Daniel Barbarisi of the Wall Street Journal caught up with Matt Harvey and updates us on his rehab. Short version: everything is feeling great. Almost too great:
Harvey says he has progressed from rehabbing his arm to regular upper-body workouts, and he hopes to begin playing catch by the end of February. He believes he is going as fast, and doing as well, as the rehab schedule allows. He says he has felt no pain, that there have been no setbacks, and that his rehab coordinator at the Hospital for Special Surgery has had to slow the recovery timetable for its own sake.
Harvey wants to begin throwing in February and, if he had his way, would pitch in 2014. He knows he doesn’t have his way, however, and that the Mets are not going to risk several years of their future with Harvey at the top of their rotation in the interests of having him pitch some, in all likelihood, meaningless games this September.
Also worth nothing that in recent years a lot of pitchers, especially younger ones, have been quoted as feeling fantastic in the months after their Tommy John surgery, and are almost surprised that they don’t have pain and all of that. But what most of them learn is that pain is not the issue at all. It’s all about touch and feel over pitches. That’s the reason the timetable for Tommy John is what it is, not just the actual physical recovery.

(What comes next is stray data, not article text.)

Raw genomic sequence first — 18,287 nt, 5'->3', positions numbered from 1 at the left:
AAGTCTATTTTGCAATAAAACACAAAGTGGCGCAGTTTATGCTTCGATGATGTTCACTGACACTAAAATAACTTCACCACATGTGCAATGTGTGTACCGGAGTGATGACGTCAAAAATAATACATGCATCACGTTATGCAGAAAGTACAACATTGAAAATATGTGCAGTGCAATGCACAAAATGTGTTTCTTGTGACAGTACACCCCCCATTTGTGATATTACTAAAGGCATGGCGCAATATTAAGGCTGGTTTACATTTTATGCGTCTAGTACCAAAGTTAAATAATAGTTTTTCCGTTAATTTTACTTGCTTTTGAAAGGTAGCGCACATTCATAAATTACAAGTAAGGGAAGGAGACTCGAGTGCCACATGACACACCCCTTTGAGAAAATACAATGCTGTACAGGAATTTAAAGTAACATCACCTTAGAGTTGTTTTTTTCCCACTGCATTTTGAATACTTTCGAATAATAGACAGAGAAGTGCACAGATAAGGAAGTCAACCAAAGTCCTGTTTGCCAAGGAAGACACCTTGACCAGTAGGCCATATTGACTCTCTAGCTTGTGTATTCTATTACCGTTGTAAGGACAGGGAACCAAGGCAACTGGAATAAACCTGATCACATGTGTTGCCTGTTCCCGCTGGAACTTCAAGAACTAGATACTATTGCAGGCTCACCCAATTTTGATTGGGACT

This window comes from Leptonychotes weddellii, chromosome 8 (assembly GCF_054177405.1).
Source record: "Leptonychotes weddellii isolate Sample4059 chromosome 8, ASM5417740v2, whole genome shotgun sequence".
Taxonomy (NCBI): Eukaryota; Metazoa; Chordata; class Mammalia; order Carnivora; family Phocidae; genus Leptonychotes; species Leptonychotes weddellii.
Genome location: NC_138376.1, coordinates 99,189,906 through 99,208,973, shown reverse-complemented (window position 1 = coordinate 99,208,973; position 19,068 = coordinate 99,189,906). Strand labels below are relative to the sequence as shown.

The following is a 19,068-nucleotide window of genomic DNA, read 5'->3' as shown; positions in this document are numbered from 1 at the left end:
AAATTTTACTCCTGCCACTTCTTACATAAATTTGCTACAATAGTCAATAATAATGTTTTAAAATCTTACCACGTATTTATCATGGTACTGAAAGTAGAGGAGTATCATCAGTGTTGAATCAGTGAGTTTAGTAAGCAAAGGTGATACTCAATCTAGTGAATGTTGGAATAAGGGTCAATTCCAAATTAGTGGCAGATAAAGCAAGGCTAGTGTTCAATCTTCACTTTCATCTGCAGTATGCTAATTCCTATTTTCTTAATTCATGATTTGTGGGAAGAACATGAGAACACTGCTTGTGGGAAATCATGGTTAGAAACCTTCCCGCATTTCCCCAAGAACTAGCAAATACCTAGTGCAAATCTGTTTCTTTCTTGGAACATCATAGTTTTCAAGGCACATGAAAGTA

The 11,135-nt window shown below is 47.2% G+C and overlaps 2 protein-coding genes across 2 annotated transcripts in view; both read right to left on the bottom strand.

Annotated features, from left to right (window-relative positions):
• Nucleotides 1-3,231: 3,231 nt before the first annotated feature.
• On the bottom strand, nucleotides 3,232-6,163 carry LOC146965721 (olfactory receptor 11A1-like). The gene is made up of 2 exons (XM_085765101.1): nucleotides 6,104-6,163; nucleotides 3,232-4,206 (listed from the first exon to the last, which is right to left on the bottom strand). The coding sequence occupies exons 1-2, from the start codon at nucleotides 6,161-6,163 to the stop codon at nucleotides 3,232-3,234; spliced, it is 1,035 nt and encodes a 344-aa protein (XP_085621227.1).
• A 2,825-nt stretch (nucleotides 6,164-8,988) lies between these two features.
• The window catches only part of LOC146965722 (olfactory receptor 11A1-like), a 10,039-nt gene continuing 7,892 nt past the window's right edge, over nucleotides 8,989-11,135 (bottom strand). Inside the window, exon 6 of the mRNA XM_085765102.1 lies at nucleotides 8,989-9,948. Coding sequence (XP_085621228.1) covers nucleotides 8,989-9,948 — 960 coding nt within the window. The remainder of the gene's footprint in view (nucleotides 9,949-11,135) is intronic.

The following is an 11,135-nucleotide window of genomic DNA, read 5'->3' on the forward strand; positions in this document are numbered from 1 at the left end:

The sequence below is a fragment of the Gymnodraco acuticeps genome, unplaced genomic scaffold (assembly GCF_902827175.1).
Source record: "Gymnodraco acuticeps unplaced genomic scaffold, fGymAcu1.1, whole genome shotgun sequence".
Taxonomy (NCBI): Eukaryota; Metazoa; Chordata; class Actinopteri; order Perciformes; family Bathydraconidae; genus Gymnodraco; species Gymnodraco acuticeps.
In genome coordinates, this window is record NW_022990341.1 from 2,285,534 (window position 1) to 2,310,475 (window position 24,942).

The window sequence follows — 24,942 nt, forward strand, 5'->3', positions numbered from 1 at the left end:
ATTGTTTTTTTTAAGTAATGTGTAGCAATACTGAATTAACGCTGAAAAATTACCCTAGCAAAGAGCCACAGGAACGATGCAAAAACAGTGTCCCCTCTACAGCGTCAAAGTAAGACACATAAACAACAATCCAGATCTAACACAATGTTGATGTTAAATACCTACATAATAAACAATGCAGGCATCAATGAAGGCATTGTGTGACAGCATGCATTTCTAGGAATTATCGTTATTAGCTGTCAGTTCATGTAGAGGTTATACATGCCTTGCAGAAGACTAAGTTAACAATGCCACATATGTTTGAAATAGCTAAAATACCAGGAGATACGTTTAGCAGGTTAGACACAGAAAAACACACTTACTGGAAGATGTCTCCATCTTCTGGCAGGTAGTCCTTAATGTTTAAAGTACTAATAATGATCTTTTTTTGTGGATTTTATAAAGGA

Fellow second basemen Javier Baez of the Cubs and D.J. LeMahieu of the Rockies got into a disagreement in the top of the third inning of Sunday’s game at Coors Field over sign-stealing.
LeMahieu reached on a fielder’s choice ground out, then advanced to second base on Charlie Blackmon‘s single. While Nolan Arenado and Trevor Story were batting, Baez was concerned that LeMahieu was relaying the Cubs’ signs to his teammates. Baez decided to stand in front of LeMahieu to block any information he might have been giving to Arenado and Story. LeMahieu got irritated and the two jawed at each other for a bit. Umpires Vic Carapazza and Greg Gibson had to intervene to tell Baez to knock it off.
There has always been a back-and-forth with alleged sign-stealing. As long as teams aren’t using technology to steal signs, it’s fair game for players to relay information to their teammates about the opposing team’s signs. Last year, MLB determined the Red Sox went against the rules and used technology — an Apple watch in this case — to steal signs from the Yankees. Other teams in the past have been accused of using binoculars from the bullpen to steal signs. In this particular case with Baez and LeMahieu, there was no foul play going on, just Baez trying to make the Rockies cede what he perceived to be their slight competitive advantage.
The Cubs went on to beat the Rockies 9-7 on Sunday.